According to calculations by royal officials, at around 1630 GMT Queen Elizabeth will beat her great-great grandmother Victoria's time on the throne: a total of 63 years, seven months and two days which she served between 1837 and 1901.
The exact hour has been difficult to determine because the exact start of her reign -- the moment when her father George VI passed away -- is difficult to work out as the king died at night in his sleep.
According to reports, The Queen Elizabeth II is planning to keep things low-key on Wednesday when she will overtake Queen Victoria as Britain's longest-serving monarch, despite public interest in the historic date.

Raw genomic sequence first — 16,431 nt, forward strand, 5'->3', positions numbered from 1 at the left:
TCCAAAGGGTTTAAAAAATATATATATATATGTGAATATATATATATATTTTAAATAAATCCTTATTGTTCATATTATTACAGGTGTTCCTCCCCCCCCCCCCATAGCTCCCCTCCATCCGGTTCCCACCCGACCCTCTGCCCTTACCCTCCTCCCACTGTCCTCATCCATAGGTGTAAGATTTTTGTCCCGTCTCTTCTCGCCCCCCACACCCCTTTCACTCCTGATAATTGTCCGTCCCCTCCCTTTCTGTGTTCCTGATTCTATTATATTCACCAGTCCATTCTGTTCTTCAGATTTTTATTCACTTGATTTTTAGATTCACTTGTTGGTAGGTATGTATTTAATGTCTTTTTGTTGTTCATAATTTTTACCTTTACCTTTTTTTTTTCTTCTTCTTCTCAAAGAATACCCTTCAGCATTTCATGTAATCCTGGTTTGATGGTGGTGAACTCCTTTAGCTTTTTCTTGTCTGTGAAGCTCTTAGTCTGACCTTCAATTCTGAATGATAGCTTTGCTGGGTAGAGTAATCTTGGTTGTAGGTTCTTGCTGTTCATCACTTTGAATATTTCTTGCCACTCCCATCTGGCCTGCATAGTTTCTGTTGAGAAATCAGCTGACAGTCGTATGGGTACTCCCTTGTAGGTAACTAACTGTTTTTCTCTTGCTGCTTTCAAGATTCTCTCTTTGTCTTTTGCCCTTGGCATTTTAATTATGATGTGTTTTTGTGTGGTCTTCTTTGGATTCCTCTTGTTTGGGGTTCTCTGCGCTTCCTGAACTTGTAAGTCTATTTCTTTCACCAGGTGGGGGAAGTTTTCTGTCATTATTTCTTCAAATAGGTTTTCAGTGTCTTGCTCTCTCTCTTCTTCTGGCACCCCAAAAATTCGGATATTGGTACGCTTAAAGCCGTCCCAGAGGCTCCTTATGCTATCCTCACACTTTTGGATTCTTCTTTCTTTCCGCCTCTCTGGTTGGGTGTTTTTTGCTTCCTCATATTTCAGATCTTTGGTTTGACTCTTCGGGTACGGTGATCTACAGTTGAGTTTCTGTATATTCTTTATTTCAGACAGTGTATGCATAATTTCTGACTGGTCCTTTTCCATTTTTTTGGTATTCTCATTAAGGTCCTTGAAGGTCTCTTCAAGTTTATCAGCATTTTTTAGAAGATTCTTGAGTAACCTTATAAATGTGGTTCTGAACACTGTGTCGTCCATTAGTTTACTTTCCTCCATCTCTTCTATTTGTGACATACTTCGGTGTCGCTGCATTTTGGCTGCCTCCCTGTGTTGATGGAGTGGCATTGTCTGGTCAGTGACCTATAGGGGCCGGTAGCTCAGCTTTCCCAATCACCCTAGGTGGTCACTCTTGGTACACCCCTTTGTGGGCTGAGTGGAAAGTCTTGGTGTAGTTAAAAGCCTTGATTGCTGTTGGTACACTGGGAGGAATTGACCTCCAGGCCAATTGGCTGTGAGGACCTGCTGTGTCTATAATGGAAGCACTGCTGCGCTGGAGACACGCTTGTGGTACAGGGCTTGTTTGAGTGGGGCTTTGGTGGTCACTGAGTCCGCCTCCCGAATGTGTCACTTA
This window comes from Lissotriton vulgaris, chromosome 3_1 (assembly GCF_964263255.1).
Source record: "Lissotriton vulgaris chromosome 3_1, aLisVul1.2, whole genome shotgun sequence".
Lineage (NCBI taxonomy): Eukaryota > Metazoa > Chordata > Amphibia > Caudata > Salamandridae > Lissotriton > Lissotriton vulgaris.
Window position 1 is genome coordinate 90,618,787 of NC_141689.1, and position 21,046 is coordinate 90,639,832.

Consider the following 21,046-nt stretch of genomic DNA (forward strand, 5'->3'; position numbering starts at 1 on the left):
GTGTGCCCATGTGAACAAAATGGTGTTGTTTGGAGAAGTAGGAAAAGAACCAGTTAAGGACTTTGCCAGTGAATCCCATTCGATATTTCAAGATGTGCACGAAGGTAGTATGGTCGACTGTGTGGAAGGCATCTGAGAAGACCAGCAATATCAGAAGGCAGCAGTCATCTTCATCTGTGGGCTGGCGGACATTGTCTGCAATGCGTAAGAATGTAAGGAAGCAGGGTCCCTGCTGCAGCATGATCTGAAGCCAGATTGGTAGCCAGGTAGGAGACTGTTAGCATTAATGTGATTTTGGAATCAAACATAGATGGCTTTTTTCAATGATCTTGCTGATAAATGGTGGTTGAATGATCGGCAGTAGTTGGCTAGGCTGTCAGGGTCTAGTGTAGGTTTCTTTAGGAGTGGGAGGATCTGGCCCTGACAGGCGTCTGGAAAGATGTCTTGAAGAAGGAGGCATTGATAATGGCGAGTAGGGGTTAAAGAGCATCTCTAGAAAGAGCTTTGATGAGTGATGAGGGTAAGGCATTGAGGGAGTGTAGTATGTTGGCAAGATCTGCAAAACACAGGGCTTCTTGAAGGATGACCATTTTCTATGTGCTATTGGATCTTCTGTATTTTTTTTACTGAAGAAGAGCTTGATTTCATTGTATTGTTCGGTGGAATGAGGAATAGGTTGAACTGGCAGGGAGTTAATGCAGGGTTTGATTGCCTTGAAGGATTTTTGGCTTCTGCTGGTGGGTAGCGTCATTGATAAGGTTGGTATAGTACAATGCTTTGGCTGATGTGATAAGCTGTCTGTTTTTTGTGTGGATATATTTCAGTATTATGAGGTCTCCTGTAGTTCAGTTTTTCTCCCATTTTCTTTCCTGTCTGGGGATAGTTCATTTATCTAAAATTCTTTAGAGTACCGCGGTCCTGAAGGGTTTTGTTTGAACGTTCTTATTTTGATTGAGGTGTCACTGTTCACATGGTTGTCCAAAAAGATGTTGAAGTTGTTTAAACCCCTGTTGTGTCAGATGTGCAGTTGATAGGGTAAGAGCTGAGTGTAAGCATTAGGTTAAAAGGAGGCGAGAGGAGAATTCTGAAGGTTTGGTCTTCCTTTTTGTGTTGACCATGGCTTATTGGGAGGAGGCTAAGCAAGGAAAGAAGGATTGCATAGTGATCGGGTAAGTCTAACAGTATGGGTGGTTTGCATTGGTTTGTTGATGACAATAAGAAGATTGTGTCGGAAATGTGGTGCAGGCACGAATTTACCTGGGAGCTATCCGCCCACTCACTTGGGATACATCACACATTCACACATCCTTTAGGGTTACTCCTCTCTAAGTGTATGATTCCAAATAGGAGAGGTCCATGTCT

According to sources, the reason why the queen is not enthusiastic about the date is because the date whose calculation rests on the death of her father and great-great grandmother naturally colors the way she sees it,
"While she acknowledges it as an historic moment, it's also for her not a moment she would personally celebrate, which is why she has been keen to convey business as usual, and no fuss," the source said.
Buckingham Palace will mark the day with a photo display of her reign and the Royal Mint has designed a new silver £20 coin (27 euros, $30) with the five official portraits since she became queen in 1952.
The 89-year-old Elizabeth, also the world's oldest monarch, had originally not planned anything special for the day itself but reportedly agreed to a public appearance due to public pressure.
The queen will ride on a steam train in Scotland to inaugurate a new railway line and will host a dinner at Balmoral Castle with her grandson Prince William and his wife Kate in attendance.